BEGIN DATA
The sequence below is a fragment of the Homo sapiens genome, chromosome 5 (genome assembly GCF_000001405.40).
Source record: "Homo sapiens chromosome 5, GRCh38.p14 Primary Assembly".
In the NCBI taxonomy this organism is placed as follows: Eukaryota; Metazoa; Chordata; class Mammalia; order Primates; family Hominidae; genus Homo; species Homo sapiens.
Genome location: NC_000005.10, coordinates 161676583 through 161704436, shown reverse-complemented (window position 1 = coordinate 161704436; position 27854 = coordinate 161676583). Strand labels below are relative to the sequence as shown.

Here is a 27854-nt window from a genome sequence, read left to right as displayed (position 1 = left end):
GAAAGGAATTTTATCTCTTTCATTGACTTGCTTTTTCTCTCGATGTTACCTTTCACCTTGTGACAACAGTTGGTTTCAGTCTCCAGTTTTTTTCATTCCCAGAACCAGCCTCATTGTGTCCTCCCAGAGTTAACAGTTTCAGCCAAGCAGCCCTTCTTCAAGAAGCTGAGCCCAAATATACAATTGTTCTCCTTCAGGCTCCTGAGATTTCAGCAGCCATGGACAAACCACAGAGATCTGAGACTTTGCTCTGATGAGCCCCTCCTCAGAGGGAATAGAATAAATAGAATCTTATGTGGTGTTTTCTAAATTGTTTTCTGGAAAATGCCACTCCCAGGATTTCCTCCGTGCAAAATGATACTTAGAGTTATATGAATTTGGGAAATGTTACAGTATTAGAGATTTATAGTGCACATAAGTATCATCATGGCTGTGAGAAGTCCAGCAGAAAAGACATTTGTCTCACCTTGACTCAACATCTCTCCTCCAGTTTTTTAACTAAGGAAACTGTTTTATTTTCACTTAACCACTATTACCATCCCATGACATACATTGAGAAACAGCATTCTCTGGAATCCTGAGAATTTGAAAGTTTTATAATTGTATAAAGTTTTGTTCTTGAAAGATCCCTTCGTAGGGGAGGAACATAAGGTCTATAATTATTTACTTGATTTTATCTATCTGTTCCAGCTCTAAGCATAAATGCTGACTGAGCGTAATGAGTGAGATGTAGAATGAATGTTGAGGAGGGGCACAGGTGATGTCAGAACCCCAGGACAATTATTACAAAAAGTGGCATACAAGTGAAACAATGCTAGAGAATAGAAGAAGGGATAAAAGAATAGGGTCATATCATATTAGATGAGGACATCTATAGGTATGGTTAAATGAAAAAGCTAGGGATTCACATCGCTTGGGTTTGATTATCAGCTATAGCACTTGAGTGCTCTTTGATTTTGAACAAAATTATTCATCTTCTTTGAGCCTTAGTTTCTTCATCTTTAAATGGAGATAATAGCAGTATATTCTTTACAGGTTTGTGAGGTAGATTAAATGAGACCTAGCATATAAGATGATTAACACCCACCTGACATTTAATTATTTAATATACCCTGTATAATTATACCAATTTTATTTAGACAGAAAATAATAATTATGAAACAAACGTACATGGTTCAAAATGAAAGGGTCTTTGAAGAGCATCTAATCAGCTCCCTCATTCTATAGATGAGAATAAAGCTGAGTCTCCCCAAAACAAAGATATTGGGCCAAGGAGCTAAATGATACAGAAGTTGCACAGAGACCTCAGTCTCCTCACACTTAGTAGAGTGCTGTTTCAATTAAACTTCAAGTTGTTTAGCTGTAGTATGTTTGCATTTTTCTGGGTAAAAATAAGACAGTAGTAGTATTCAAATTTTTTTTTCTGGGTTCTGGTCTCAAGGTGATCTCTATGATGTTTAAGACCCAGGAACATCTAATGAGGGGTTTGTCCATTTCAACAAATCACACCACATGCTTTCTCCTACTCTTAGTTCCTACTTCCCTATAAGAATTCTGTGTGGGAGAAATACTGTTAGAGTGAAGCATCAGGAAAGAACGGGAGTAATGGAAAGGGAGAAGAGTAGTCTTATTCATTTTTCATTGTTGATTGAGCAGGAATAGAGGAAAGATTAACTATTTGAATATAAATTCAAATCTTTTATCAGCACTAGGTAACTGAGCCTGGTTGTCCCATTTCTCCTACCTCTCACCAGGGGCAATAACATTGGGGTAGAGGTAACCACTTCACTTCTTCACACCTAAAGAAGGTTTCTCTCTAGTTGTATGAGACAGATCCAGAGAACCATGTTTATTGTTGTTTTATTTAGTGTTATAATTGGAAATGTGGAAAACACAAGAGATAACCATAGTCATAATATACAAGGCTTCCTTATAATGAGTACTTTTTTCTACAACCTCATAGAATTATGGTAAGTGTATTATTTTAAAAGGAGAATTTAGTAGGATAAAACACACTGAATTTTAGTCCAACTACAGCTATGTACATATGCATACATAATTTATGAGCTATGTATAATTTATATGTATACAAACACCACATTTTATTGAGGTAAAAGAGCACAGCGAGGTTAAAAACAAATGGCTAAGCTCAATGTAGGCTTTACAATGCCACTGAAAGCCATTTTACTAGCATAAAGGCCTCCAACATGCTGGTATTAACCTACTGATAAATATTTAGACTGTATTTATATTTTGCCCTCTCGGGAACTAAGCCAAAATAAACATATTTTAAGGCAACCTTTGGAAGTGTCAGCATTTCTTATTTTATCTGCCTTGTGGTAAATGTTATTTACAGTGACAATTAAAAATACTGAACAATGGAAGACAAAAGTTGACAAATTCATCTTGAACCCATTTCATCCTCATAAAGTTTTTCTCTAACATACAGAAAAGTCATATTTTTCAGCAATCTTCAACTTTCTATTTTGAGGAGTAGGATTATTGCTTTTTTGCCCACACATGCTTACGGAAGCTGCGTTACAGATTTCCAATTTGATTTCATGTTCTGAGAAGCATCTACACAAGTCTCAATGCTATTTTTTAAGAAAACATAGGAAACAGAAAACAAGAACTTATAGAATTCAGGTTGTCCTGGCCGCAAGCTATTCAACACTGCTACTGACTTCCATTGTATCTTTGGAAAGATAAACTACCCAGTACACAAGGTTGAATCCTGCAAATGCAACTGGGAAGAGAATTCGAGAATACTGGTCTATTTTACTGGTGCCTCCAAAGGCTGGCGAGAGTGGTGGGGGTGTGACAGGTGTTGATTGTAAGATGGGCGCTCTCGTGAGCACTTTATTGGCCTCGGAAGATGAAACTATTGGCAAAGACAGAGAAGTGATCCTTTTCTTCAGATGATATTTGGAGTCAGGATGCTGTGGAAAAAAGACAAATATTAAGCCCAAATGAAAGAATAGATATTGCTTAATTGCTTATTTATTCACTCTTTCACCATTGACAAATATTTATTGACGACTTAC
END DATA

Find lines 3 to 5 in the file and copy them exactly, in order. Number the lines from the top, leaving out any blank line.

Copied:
In the NCBI taxonomy this organism is placed as follows: Eukaryota; Metazoa; Chordata; class Mammalia; order Primates; family Hominidae; genus Homo; species Homo sapiens.
Genome location: NC_000005.10, coordinates 161676583 through 161704436, shown reverse-complemented (window position 1 = coordinate 161704436; position 27854 = coordinate 161676583). Strand labels below are relative to the sequence as shown.

Here is a 27854-nt window from a genome sequence, read left to right as displayed (position 1 = left end):